In general, by toddler age (3-5yrs) playing has become second nature and imitating real life through role play is a fun and interesting development. Children don’t always need to have the same ‘tools’ that adults use in order to understand their purpose. For example, a rectangular block can act as a ‘phone’ when put to the ear, or a cuddly toy could be used as a cushion – the possibilities are endless when imaginations are fresh and growing all the time.
Rolling over to get to a wanted toy or reaching out to grasp an object just out of reach are both physical activities which help your child to understand how their bodies work, how the space around them can be used to their benefit and how to think about solving problems. Physical activity is just as important as traditional learning methods such as reading, counting and spelling as it teaches your child about themselves and the elements around them. By running a race together, you can give real examples of how forces work with and against the body, how biologically, we need to breathe in the air and drink water to fuel ourselves and experiencing the thrill of achieving a goal – “I’m going to win”!
Bounty.com has this to say:
Different kinds of play will fire up different connections and promote different skills. Shaking a rattle will promote hand-eye co-ordination, ‘fine motor skills’ (small movements), and the understanding of cause and effect. Reading a board book will help with cognitive development, language, fine motor skills (from turning the pages), visual perception and attention span.
It’s by giving them a good mix of play that we will give them the best chance of developing a healthy mind.
Setting up a learning-focused play time for your children needn’t be time consuming or costly – basic, everyday items can be used as ‘props’ and toys and it all really comes down to the example you set. Parent involvement in play can be crucial to enhancing self esteem and your child will pick up on your reactions and responses to help them make their own judgements about activities they choose to engage in. You can also establish boundaries of safety and time when needed.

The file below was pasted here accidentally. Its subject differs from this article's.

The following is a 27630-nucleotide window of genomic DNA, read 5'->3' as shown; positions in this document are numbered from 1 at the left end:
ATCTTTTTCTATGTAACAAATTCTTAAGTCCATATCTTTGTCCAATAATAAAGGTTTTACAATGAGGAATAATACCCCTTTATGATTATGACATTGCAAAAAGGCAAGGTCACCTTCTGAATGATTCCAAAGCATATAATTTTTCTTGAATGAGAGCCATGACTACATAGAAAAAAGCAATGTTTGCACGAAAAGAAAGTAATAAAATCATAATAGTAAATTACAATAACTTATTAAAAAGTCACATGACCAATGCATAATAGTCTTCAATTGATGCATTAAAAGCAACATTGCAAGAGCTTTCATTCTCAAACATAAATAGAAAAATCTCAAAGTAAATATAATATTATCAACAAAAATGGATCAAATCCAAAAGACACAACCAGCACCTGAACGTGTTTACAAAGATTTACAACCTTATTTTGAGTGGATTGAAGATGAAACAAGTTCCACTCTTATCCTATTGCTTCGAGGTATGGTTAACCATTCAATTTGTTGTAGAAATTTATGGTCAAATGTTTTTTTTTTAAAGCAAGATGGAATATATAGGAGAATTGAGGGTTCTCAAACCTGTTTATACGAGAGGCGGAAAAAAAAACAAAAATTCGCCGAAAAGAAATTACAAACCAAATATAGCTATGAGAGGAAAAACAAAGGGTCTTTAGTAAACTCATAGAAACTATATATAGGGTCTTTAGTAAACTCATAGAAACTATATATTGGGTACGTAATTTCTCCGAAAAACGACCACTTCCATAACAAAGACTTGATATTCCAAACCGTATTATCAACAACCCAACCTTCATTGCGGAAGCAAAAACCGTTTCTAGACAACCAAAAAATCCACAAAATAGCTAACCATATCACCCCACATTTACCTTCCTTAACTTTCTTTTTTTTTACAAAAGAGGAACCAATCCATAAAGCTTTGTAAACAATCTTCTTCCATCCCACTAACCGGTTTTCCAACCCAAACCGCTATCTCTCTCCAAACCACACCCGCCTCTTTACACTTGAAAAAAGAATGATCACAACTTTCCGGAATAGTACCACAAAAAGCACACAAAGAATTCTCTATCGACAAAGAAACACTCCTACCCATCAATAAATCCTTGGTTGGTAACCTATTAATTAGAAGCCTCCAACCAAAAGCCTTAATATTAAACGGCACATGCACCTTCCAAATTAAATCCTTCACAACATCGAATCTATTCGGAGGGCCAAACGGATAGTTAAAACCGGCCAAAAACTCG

The main focus areas of learning through play can be concentrated into four categories –
Try to come up with one or two activities a week from each category and make time to play with your child, exploring all of the different ideas that come up. Remember when your child is playing, it is their world you are entering so don’t be afraid to let them make the decisions and guide where the play goes next.
Some useful things to keep handy:
‘Treasure Baskets’ – baskets or boxes full of everyday items that can be used for heuristic play. Each basket should be a unique collection of objects – e.g. soft brushes, material and cloths in one, cardboard tubes and boxes in another, metal spoons/pan lids/bells…. the list is endless and it is super easy to create a basket as most things are already lying around the house!
Sensory/Messy Play items – this can be as easy or as detailed as you want! Simply cooking spaghetti with some natural food colouring can provide hours of fun or putting some brightly coloured paint inside a clear, plastic zippy bag to squelch and swirl about. Other messy play activities can be found on http://www.learning4kids.net/list-of-sensory-play-ideas/.
Outdoor games – from a football to giant chess pieces to a bat and ball to a hula hoop – so much fun can be had by getting outside and getting active! It can be even more fun when new toys and objects are introduced but if this isn’t an option for you, don’t forget that hide and seek, grandmother’s footsteps and hopscotch are just as fun and don’t require anything other than yourselves!
Challenging behaviour is a phrase which has been mentioned at quite a few of the events I’ve been to lately, and every time I hear it, I want to stand up and ask if anybody has considered Pathological Demand Avoidance (PDA).
To help others understand PDA, I often use this description from the PDA Society:
‘The central difficulty for people with PDA is their avoidance of the everyday demands made by other people, due to their high anxiety levels when they feel that they are not in control. Many children avoid demands to some extent, but children with PDA do so to a far greater level than is considered usual. This is why it is called pathological.’
I’m planning to cover the second sentence above in a separate blog post but have left it in for now to explain the term. Some would have preferred PDA to be called Newson’s Syndrome, as the ‘pathological’ seems to be often misunderstood, but demand avoidance alone doesn’t explain the full extent of this condition. So Pathological Demand Avoidance is where we are at.
This basic chart shows that PDA is a sub-type of Autism Spectrum Disorder, in the same way that Asperger’s Syndrome (AS) or classic autism are. There’s a slight confusion over terms in society now, as the word ‘autism’ seems to have become an umbrella term for ASDs. So it may be said that ‘PDA is a type of autism’, but what is actually meant is that PDA is a type of ASD.